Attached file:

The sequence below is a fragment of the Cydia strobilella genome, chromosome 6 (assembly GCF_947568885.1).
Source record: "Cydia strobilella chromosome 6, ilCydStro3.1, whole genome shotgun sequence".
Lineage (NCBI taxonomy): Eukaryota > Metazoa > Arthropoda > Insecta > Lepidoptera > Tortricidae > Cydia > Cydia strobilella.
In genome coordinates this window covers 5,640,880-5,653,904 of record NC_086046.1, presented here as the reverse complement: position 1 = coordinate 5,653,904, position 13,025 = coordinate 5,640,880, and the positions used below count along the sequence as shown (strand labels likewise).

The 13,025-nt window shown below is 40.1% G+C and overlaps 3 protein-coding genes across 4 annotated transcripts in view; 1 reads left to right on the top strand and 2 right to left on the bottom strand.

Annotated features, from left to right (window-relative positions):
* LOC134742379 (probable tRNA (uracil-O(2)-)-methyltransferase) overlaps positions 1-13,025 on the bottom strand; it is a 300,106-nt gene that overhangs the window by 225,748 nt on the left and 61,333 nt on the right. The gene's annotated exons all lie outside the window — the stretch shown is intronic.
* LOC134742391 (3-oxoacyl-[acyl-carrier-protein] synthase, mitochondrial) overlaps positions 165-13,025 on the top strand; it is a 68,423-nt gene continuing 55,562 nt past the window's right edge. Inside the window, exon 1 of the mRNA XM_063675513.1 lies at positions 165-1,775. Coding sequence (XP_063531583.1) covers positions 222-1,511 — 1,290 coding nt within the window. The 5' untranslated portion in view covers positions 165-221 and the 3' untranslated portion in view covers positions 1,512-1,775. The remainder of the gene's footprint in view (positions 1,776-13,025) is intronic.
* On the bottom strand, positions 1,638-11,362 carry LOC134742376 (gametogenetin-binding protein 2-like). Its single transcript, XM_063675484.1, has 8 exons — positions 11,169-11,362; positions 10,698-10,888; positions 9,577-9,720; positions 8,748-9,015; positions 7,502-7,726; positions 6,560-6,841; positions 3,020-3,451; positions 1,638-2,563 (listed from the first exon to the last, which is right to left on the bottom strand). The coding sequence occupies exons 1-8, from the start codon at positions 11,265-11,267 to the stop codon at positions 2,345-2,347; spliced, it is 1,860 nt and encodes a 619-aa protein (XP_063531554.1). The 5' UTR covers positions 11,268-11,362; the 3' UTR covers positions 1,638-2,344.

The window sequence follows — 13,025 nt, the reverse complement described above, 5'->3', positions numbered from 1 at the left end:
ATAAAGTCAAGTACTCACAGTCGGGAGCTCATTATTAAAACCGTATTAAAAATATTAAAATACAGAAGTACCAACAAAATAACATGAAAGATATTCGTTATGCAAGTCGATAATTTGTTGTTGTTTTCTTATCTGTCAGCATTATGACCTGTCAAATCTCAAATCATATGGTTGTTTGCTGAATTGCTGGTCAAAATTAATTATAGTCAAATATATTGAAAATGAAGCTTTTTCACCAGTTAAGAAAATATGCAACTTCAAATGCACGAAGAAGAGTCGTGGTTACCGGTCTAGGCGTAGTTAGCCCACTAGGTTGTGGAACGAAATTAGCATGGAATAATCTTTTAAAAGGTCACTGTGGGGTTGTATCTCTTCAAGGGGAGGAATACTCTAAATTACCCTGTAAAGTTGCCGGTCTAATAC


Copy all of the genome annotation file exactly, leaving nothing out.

The sequence below is a fragment of the Cydia strobilella genome, chromosome 6 (assembly GCF_947568885.1).
Source record: "Cydia strobilella chromosome 6, ilCydStro3.1, whole genome shotgun sequence".
Lineage (NCBI taxonomy): Eukaryota > Metazoa > Arthropoda > Insecta > Lepidoptera > Tortricidae > Cydia > Cydia strobilella.
In genome coordinates this window covers 5,640,880-5,653,904 of record NC_086046.1, presented here as the reverse complement: position 1 = coordinate 5,653,904, position 13,025 = coordinate 5,640,880, and the positions used below count along the sequence as shown (strand labels likewise).

The 13,025-nt window shown below is 40.1% G+C and overlaps 3 protein-coding genes across 4 annotated transcripts in view; 1 reads left to right on the top strand and 2 right to left on the bottom strand.

Annotated features, from left to right (window-relative positions):
* LOC134742379 (probable tRNA (uracil-O(2)-)-methyltransferase) overlaps positions 1-13,025 on the bottom strand; it is a 300,106-nt gene that overhangs the window by 225,748 nt on the left and 61,333 nt on the right. The gene's annotated exons all lie outside the window — the stretch shown is intronic.
* LOC134742391 (3-oxoacyl-[acyl-carrier-protein] synthase, mitochondrial) overlaps positions 165-13,025 on the top strand; it is a 68,423-nt gene continuing 55,562 nt past the window's right edge. Inside the window, exon 1 of the mRNA XM_063675513.1 lies at positions 165-1,775. Coding sequence (XP_063531583.1) covers positions 222-1,511 — 1,290 coding nt within the window. The 5' untranslated portion in view covers positions 165-221 and the 3' untranslated portion in view covers positions 1,512-1,775. The remainder of the gene's footprint in view (positions 1,776-13,025) is intronic.
* On the bottom strand, positions 1,638-11,362 carry LOC134742376 (gametogenetin-binding protein 2-like). Its single transcript, XM_063675484.1, has 8 exons — positions 11,169-11,362; positions 10,698-10,888; positions 9,577-9,720; positions 8,748-9,015; positions 7,502-7,726; positions 6,560-6,841; positions 3,020-3,451; positions 1,638-2,563 (listed from the first exon to the last, which is right to left on the bottom strand). The coding sequence occupies exons 1-8, from the start codon at positions 11,265-11,267 to the stop codon at positions 2,345-2,347; spliced, it is 1,860 nt and encodes a 619-aa protein (XP_063531554.1). The 5' UTR covers positions 11,268-11,362; the 3' UTR covers positions 1,638-2,344.

The window sequence follows — 13,025 nt, the reverse complement described above, 5'->3', positions numbered from 1 at the left end:
ATAAAGTCAAGTACTCACAGTCGGGAGCTCATTATTAAAACCGTATTAAAAATATTAAAATACAGAAGTACCAACAAAATAACATGAAAGATATTCGTTATGCAAGTCGATAATTTGTTGTTGTTTTCTTATCTGTCAGCATTATGACCTGTCAAATCTCAAATCATATGGTTGTTTGCTGAATTGCTGGTCAAAATTAATTATAGTCAAATATATTGAAAATGAAGCTTTTTCACCAGTTAAGAAAATATGCAACTTCAAATGCACGAAGAAGAGTCGTGGTTACCGGTCTAGGCGTAGTTAGCCCACTAGGTTGTGGAACGAAATTAGCATGGAATAATCTTTTAAAAGGTCACTGTGGGGTTGTATCTCTTCAAGGGGAGGAATACTCTAAATTACCCTGTAAAGTTGCCGGTCTAATAC